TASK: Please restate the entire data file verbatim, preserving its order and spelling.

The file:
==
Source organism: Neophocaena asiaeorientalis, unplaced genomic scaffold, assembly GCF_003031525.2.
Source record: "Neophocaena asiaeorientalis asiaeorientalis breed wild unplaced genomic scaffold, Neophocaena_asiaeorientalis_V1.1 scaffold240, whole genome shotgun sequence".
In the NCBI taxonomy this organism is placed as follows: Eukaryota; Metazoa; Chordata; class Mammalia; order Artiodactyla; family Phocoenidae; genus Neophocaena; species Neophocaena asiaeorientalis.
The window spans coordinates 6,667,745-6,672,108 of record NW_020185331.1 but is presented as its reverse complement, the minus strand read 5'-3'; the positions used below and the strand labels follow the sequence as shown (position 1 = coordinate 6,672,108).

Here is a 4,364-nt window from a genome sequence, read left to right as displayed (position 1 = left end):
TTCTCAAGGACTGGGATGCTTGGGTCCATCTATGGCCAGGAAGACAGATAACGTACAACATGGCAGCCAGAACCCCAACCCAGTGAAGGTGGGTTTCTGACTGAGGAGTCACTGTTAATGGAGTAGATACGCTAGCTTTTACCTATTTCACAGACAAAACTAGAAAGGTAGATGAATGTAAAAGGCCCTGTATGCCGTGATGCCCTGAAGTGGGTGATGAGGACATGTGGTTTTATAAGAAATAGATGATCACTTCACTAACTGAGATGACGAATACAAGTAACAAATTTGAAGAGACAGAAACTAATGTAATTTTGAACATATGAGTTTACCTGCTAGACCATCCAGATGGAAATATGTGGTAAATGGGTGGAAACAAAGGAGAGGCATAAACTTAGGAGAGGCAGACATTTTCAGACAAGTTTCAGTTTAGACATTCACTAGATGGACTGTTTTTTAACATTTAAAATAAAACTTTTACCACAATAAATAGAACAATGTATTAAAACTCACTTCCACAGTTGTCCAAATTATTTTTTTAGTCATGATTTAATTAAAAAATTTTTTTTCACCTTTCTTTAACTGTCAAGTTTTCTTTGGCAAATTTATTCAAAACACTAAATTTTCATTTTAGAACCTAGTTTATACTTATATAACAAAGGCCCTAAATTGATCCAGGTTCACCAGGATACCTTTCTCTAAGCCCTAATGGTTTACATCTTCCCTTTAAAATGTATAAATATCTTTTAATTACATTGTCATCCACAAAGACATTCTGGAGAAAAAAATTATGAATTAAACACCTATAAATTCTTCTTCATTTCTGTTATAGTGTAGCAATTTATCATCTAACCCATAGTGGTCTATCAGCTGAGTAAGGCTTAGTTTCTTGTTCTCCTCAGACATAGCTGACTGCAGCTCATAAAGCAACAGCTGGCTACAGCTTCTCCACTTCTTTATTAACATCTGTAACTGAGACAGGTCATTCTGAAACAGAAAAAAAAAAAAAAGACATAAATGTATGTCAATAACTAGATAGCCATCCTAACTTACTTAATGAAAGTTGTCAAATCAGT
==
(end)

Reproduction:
Source organism: Neophocaena asiaeorientalis, unplaced genomic scaffold, assembly GCF_003031525.2.
Source record: "Neophocaena asiaeorientalis asiaeorientalis breed wild unplaced genomic scaffold, Neophocaena_asiaeorientalis_V1.1 scaffold240, whole genome shotgun sequence".
In the NCBI taxonomy this organism is placed as follows: Eukaryota; Metazoa; Chordata; class Mammalia; order Artiodactyla; family Phocoenidae; genus Neophocaena; species Neophocaena asiaeorientalis.
The window spans coordinates 6,667,745-6,672,108 of record NW_020185331.1 but is presented as its reverse complement, the minus strand read 5'-3'; the positions used below and the strand labels follow the sequence as shown (position 1 = coordinate 6,672,108).

Here is a 4,364-nt window from a genome sequence, read left to right as displayed (position 1 = left end):
TTCTCAAGGACTGGGATGCTTGGGTCCATCTATGGCCAGGAAGACAGATAACGTACAACATGGCAGCCAGAACCCCAACCCAGTGAAGGTGGGTTTCTGACTGAGGAGTCACTGTTAATGGAGTAGATACGCTAGCTTTTACCTATTTCACAGACAAAACTAGAAAGGTAGATGAATGTAAAAGGCCCTGTATGCCGTGATGCCCTGAAGTGGGTGATGAGGACATGTGGTTTTATAAGAAATAGATGATCACTTCACTAACTGAGATGACGAATACAAGTAACAAATTTGAAGAGACAGAAACTAATGTAATTTTGAACATATGAGTTTACCTGCTAGACCATCCAGATGGAAATATGTGGTAAATGGGTGGAAACAAAGGAGAGGCATAAACTTAGGAGAGGCAGACATTTTCAGACAAGTTTCAGTTTAGACATTCACTAGATGGACTGTTTTTTAACATTTAAAATAAAACTTTTACCACAATAAATAGAACAATGTATTAAAACTCACTTCCACAGTTGTCCAAATTATTTTTTTAGTCATGATTTAATTAAAAAATTTTTTTTCACCTTTCTTTAACTGTCAAGTTTTCTTTGGCAAATTTATTCAAAACACTAAATTTTCATTTTAGAACCTAGTTTATACTTATATAACAAAGGCCCTAAATTGATCCAGGTTCACCAGGATACCTTTCTCTAAGCCCTAATGGTTTACATCTTCCCTTTAAAATGTATAAATATCTTTTAATTACATTGTCATCCACAAAGACATTCTGGAGAAAAAAATTATGAATTAAACACCTATAAATTCTTCTTCATTTCTGTTATAGTGTAGCAATTTATCATCTAACCCATAGTGGTCTATCAGCTGAGTAAGGCTTAGTTTCTTGTTCTCCTCAGACATAGCTGACTGCAGCTCATAAAGCAACAGCTGGCTACAGCTTCTCCACTTCTTTATTAACATCTGTAACTGAGACAGGTCATTCTGAAACAGAAAAAAAAAAAAAAGACATAAATGTATGTCAATAACTAGATAGCCATCCTAACTTACTTAATGAAAGTTGTCAAATCAGT